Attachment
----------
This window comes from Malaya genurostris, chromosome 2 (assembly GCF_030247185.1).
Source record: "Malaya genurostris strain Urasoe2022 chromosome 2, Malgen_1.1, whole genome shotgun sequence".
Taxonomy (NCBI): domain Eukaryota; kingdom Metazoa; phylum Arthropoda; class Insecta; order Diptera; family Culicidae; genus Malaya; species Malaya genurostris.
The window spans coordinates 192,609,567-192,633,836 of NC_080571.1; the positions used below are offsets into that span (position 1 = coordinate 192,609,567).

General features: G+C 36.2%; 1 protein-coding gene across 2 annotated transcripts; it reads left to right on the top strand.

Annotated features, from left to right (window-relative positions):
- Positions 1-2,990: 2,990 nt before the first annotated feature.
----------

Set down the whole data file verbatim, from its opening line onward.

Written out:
This window comes from Malaya genurostris, chromosome 2 (assembly GCF_030247185.1).
Source record: "Malaya genurostris strain Urasoe2022 chromosome 2, Malgen_1.1, whole genome shotgun sequence".
Taxonomy (NCBI): domain Eukaryota; kingdom Metazoa; phylum Arthropoda; class Insecta; order Diptera; family Culicidae; genus Malaya; species Malaya genurostris.
The window spans coordinates 192,609,567-192,633,836 of NC_080571.1; the positions used below are offsets into that span (position 1 = coordinate 192,609,567).

General features: G+C 36.2%; 1 protein-coding gene across 2 annotated transcripts; it reads left to right on the top strand.

Annotated features, from left to right (window-relative positions):
- Positions 1-2,990: 2,990 nt before the first annotated feature.